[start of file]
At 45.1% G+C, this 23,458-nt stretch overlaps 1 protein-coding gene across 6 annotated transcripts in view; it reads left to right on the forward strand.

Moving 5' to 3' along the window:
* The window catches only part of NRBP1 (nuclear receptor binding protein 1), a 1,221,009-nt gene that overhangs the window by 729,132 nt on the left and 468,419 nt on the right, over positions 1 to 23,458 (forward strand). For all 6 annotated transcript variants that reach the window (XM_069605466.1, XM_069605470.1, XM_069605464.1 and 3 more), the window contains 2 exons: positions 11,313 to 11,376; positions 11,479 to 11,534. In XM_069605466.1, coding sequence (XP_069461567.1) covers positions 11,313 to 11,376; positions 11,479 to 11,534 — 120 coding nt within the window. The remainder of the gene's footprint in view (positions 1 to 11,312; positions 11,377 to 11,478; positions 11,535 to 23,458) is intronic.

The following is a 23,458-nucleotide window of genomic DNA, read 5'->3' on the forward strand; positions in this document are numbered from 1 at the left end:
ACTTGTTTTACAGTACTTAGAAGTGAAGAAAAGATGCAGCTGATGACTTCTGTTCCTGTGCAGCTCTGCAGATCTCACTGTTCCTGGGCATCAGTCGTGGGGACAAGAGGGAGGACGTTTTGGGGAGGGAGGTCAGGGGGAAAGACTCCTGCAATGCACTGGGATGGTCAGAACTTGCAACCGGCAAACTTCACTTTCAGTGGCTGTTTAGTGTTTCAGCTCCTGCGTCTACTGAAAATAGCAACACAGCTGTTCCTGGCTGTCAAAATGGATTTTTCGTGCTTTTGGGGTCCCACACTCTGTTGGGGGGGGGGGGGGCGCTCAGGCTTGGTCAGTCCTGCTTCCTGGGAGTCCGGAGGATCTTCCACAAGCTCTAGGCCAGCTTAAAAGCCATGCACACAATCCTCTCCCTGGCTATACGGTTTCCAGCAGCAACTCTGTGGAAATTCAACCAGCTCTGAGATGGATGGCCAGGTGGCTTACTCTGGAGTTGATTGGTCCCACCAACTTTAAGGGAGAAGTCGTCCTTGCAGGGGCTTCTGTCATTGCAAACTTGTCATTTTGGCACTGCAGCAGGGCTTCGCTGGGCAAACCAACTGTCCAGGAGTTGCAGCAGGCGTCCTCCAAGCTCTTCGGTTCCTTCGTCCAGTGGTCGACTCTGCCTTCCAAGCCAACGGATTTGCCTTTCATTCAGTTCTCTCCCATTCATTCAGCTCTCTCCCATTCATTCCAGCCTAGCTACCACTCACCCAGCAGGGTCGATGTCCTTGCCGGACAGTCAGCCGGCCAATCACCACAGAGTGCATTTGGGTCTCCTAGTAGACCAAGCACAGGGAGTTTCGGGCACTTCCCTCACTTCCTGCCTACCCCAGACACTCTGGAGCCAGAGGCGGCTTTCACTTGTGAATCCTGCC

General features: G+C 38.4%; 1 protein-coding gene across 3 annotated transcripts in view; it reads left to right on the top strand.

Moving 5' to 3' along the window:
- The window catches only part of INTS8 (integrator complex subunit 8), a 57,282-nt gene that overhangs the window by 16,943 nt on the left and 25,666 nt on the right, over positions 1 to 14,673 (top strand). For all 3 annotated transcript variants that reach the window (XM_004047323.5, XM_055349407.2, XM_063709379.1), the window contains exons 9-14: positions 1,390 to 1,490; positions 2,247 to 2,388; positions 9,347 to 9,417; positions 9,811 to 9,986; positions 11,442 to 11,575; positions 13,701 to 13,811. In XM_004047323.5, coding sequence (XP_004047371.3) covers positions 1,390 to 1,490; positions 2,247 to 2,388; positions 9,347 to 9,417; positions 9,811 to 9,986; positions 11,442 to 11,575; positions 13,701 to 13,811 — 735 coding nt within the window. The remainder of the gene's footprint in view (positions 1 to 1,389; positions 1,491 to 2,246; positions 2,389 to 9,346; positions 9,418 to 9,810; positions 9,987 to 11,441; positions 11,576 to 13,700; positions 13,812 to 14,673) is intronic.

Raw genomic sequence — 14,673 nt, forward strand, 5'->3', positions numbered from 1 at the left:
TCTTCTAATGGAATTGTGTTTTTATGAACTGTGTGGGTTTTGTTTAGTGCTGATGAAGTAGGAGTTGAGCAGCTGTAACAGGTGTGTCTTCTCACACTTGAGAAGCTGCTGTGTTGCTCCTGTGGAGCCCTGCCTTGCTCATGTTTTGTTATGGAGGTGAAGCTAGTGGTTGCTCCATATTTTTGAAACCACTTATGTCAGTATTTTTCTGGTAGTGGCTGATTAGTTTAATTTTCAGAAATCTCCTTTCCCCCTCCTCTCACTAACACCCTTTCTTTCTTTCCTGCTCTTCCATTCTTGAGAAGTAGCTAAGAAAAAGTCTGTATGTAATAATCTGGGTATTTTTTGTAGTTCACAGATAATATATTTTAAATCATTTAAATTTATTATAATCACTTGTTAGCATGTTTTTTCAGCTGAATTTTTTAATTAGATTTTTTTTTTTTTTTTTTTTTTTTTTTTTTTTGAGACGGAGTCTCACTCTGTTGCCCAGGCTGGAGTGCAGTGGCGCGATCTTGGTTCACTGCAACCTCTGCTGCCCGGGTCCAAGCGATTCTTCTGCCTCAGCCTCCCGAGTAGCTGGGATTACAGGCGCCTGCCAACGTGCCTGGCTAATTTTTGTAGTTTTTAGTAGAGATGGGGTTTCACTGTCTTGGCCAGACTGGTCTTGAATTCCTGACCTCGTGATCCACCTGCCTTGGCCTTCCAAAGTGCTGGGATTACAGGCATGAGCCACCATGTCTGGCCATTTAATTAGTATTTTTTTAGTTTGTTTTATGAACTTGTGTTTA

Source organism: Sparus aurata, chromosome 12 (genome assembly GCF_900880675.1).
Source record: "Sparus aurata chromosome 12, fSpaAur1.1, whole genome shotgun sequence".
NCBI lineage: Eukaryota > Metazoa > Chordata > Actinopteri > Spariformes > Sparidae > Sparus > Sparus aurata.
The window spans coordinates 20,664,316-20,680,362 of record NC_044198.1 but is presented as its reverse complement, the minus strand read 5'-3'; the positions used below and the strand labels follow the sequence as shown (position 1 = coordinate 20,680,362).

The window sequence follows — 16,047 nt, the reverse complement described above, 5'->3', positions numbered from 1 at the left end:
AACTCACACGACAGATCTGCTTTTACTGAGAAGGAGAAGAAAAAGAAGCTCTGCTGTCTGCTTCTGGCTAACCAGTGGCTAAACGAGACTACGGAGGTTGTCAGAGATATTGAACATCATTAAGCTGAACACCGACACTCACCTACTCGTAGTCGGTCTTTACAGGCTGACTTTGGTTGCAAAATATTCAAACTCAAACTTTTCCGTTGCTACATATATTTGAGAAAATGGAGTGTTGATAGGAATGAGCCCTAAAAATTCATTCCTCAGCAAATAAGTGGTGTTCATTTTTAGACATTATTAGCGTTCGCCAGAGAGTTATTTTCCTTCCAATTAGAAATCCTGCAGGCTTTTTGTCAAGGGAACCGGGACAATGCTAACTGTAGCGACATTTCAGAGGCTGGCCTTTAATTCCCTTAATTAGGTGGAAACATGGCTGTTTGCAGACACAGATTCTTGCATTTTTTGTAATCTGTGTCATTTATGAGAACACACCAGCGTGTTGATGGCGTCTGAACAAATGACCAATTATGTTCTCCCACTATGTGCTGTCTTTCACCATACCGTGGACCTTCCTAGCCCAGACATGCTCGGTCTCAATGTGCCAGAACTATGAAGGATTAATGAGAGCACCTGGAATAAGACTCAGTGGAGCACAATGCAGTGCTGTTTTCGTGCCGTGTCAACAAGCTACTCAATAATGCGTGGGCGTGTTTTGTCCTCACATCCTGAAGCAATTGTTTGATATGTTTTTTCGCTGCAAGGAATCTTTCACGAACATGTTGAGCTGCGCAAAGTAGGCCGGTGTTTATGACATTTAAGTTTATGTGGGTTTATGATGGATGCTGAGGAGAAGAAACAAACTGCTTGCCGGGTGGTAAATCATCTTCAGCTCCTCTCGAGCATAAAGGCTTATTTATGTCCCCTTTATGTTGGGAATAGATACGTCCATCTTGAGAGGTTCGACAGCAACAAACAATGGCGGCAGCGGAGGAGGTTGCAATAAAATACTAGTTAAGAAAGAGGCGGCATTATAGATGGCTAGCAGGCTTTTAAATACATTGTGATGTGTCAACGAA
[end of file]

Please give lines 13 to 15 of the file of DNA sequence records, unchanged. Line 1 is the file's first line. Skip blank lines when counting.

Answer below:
NCBI lineage: Eukaryota > Metazoa > Chordata > Actinopteri > Spariformes > Sparidae > Sparus > Sparus aurata.
The window spans coordinates 20,664,316-20,680,362 of record NC_044198.1 but is presented as its reverse complement, the minus strand read 5'-3'; the positions used below and the strand labels follow the sequence as shown (position 1 = coordinate 20,680,362).

The window sequence follows — 16,047 nt, the reverse complement described above, 5'->3', positions numbered from 1 at the left end: